dglobalnews.com See solar eclipse path maps by NASA, National Weather Service, Washington Post
Published: Wed, August 02, 2017
Global Media | By Cecelia Webb

See solar eclipse path maps by NASA, National Weather Service, Washington Post

See solar eclipse path maps by NASA, National Weather Service, Washington Post

But knowing the why, when and where you're going to watch the eclipse is not enough.

The total solar eclipse sweeping across the continental United States is a rare sight, but how rare?

How do you watch the eclipse? The lunar shadow, which is when the moon partially blocks the sun, will occur on the West Coast at 10:05 a.m. MDT, and will end on the East Coast at 2:09 MDT.

The umbra (dark inner shadow) of the moon will be traveling from west to east from nearly 3,000 miles per hour (in western Oregon) to 1,500 miles per hour in SC.

If you can't get your hands on glasses approved by NASA, it's better to just skip the sunny stare-down and opt for a more DIY eclipse-viewing plan.

On his website, Espenak gives detailed tips for using a DSLR camera to photograph the eclipse. Studying the corona is critical in understanding solar flares and storms, which create lovely phenomena like the Northern Lights but can also disrupt satellite communications.

An estimated two-thirds of the United States population lives within one day's drive of the path of the eclipse and the event is being widely used to try to attract tourists.

There are myths and sayings about eclipses causing weird events and changes in behavior, but what about for animals?

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How many people will experience totality? The GLOBE Observer app is free, easy to use, and will guide the user through data collection. "The birds will roost, the temperature will drop, and the air will get still", Krepps detailed. But, if you're ready to travel (and, in some cases, have planned way ahead) Union and Rabun counties are in the path of totality. "They'll be curious, they'll have questions, and we'll be able to help them understand what they are seeing".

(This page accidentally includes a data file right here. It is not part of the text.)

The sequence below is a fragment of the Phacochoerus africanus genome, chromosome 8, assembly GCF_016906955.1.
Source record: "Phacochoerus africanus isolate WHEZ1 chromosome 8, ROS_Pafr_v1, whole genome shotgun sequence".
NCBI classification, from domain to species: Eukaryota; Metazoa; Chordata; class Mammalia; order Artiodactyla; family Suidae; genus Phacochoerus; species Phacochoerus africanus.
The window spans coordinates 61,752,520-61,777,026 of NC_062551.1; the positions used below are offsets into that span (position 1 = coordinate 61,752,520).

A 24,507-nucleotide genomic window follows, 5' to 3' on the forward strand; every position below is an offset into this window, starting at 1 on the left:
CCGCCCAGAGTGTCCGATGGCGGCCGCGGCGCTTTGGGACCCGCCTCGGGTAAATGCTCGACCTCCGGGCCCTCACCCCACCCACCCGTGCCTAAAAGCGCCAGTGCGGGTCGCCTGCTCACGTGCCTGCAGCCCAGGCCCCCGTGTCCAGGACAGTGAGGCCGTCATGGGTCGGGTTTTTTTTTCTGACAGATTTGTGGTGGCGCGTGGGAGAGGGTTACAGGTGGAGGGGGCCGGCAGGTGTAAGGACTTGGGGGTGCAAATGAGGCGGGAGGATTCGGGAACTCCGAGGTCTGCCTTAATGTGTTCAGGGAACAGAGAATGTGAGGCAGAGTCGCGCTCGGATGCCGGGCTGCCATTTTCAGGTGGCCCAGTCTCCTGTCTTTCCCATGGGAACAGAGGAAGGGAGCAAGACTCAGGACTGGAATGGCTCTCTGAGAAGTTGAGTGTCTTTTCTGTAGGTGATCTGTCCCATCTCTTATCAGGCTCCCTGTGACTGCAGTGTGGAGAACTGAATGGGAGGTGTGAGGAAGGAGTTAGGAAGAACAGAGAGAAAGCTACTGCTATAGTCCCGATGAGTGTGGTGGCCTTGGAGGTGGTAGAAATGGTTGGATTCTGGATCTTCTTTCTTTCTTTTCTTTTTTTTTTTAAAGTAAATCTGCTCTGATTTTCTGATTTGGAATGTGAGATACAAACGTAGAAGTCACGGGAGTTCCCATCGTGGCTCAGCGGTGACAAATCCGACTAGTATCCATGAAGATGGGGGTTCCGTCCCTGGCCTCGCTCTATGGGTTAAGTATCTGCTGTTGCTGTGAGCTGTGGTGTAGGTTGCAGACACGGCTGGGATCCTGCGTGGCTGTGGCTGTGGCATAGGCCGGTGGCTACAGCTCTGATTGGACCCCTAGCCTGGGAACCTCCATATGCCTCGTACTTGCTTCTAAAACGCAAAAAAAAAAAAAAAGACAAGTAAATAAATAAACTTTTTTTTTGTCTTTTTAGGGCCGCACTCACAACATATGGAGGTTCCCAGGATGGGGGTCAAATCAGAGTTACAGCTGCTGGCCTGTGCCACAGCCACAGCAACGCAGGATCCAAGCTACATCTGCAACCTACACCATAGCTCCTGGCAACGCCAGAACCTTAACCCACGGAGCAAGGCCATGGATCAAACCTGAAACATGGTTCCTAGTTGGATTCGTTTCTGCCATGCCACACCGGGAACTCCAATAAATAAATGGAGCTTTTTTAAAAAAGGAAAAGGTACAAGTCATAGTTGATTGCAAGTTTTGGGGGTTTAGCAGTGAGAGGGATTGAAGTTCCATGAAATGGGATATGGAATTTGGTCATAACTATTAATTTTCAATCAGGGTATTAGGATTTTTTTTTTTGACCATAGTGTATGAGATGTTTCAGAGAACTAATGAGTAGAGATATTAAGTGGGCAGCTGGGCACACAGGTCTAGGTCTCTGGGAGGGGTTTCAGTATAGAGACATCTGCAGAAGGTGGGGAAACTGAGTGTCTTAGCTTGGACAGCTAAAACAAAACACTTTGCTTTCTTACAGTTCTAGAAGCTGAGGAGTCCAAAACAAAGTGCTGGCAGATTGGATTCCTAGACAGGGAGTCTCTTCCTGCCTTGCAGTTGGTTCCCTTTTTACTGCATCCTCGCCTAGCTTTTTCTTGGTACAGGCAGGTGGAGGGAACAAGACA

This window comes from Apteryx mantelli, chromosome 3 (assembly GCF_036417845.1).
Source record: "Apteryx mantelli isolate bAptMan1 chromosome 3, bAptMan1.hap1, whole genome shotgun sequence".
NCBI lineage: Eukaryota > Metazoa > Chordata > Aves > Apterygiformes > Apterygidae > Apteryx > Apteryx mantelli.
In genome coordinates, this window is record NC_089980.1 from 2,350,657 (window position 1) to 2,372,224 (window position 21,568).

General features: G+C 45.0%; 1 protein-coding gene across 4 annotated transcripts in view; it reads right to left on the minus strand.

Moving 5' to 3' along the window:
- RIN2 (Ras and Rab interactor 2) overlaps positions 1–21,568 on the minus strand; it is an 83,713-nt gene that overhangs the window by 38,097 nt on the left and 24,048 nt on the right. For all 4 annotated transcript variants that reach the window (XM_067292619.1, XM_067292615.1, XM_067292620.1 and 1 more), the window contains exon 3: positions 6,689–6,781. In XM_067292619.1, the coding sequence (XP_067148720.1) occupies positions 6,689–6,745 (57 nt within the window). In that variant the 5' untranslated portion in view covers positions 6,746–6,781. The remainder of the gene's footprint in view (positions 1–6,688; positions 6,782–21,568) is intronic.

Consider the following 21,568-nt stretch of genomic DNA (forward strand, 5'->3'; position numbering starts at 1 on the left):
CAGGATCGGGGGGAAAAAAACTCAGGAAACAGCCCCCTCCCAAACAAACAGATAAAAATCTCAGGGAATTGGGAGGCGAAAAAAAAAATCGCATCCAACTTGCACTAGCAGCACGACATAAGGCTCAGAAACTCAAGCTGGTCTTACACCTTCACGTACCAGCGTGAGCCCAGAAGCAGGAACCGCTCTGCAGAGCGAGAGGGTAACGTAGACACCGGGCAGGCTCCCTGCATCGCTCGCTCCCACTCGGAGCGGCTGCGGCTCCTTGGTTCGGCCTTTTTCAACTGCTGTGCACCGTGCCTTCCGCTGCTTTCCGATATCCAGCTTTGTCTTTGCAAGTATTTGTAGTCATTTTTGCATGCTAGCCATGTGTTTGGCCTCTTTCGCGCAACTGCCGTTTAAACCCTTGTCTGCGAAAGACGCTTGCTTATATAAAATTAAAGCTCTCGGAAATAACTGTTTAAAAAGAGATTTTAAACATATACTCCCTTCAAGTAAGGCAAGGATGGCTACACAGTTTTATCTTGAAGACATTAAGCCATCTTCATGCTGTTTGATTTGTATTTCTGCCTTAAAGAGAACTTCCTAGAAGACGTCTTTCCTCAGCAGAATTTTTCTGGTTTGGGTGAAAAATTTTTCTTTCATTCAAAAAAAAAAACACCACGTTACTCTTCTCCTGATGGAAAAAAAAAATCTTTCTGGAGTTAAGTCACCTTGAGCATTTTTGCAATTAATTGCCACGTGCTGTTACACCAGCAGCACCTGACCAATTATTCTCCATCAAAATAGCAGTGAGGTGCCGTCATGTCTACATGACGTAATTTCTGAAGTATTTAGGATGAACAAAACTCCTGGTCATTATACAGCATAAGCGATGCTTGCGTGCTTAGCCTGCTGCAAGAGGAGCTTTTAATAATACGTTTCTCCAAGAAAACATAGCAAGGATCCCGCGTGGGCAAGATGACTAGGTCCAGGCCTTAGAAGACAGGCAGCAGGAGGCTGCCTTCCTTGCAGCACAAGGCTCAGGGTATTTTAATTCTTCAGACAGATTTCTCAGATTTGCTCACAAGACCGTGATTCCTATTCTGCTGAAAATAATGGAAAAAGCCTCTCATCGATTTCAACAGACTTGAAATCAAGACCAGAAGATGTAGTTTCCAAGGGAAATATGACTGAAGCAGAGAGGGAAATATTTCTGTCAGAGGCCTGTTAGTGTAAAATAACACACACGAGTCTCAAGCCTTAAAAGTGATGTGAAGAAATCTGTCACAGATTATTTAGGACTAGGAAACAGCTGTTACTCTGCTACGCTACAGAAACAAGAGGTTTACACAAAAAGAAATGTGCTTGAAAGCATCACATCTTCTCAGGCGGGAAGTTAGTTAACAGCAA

We all want to see the eclipse, but we also all want to be safe while doing it.

"At the planes' cruising altitude of 50,000 feet, the sky is 20-30 times darker than as seen from the ground, and there is much less atmospheric turbulence, allowing fine structures and motions in the sun's corona to be visible", NASA officials said in the statement. That's right around when many area schools would be letting out. Make sure they're certified ISO 12312-2 - it will say so on the glasses - as according to NASA that is the worldwide standard for solar viewing. This eclipse will also be visible from Europe, Australia, Africa, South-East America, Antarctica, Asia.

" You can build a pinhole camera - which lets you look at the eclipse indirectly - or install a solar filter on your telescope".

" Have some common sense".

Solar Retinopathy is the name for damage to the back part of the eye, or "retina" by looking at the Sun.

This is an opportunity for southeast Missouri residents living outside the "path of totality" to learn about the eclipse and how to prepare for their visits to locations within the path, Hill said.

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